Fuel for Growth
Even with this new capital, however, Southwest is unlikely to be able to support its internal growth without another infusion in coming years. For example, right after the December offering was closed, Southwest's equity capital equaled 9.4% of total assets, putting it in the 75th percentile of its peer group, according to Ferguson & Co.
Three months and $20 million in new loans later, Southwest's equity capital had dropped to 7.73% of total assets, putting it in the 35th percentile. At June 30, however, Southwest still had a strong 11.97% risk-based capital ratio and a total of $30 million in equity capital and reserves.
Southwest's loan portfolio doesn't look like it's loaded with land mines, either. While $62 million, or 26.7%, of the bank's $235 million portfolio is real estate related, most of those loans are for owner-occupied properties and none are speculative.
Said Mr. Murphy: "We do things the same way here that Walter has always done them, except for one thing. We're tougher on lending. We all went through the same nightmare, but we took good notes while we were there."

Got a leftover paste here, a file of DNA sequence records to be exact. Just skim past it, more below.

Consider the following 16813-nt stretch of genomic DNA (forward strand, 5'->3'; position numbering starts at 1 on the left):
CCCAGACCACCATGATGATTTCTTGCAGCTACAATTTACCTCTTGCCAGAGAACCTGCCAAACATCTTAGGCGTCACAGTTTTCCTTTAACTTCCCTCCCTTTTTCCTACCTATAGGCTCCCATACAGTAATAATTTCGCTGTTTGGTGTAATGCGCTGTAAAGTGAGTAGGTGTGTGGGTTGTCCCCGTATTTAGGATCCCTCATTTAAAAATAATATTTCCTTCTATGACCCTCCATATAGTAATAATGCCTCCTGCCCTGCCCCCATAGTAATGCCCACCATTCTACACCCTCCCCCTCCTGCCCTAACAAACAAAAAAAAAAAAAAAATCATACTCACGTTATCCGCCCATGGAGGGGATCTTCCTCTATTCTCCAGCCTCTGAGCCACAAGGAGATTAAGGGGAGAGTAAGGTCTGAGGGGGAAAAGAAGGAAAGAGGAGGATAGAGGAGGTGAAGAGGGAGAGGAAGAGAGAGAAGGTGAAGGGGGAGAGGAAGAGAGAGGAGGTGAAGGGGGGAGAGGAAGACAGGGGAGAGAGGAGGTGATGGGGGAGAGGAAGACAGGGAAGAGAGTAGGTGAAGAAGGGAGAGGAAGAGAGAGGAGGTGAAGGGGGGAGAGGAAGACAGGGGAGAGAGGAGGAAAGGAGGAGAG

The Houston economy is helping, too.
"This economy is in a quiet but real recovery," said David Shindeldecker, president of Houston's Northwest Bank. "We're not making a lot of noise about it, but all of the small banks are benefiting from it."
And Mr. Johnson makes no bones about his ability to capitalize on that recovery.
"There isn't another banker in this country that can tell you about middle-market banking as well as I can," he said. Like a good salesman, Mr. Johnson made this statement deadpan, with deliberate eye contact. Behind him, in an office he personally decorated, is an impressive collection of stuffed and carved wild fowl and hunting implements.